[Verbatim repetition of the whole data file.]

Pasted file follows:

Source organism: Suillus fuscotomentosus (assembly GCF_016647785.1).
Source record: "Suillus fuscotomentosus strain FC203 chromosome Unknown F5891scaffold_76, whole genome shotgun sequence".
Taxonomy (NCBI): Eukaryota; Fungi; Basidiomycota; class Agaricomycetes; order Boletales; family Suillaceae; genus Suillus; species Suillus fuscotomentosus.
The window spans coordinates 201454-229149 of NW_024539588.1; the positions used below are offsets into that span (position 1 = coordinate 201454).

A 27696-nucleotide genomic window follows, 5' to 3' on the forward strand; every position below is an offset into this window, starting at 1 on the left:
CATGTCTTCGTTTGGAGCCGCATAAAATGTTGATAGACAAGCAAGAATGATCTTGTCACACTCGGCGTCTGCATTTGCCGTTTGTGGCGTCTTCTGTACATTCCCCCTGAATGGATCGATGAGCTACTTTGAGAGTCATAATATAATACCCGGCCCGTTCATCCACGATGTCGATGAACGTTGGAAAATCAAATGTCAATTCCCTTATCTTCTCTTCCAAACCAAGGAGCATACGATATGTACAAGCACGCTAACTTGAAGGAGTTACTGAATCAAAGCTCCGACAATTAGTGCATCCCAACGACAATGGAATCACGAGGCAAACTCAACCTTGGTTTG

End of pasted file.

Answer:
Source organism: Suillus fuscotomentosus (assembly GCF_016647785.1).
Source record: "Suillus fuscotomentosus strain FC203 chromosome Unknown F5891scaffold_76, whole genome shotgun sequence".
Taxonomy (NCBI): Eukaryota; Fungi; Basidiomycota; class Agaricomycetes; order Boletales; family Suillaceae; genus Suillus; species Suillus fuscotomentosus.
The window spans coordinates 201454-229149 of NW_024539588.1; the positions used below are offsets into that span (position 1 = coordinate 201454).

A 27696-nucleotide genomic window follows, 5' to 3' on the forward strand; every position below is an offset into this window, starting at 1 on the left:
CATGTCTTCGTTTGGAGCCGCATAAAATGTTGATAGACAAGCAAGAATGATCTTGTCACACTCGGCGTCTGCATTTGCCGTTTGTGGCGTCTTCTGTACATTCCCCCTGAATGGATCGATGAGCTACTTTGAGAGTCATAATATAATACCCGGCCCGTTCATCCACGATGTCGATGAACGTTGGAAAATCAAATGTCAATTCCCTTATCTTCTCTTCCAAACCAAGGAGCATACGATATGTACAAGCACGCTAACTTGAAGGAGTTACTGAATCAAAGCTCCGACAATTAGTGCATCCCAACGACAATGGAATCACGAGGCAAACTCAACCTTGGTTTG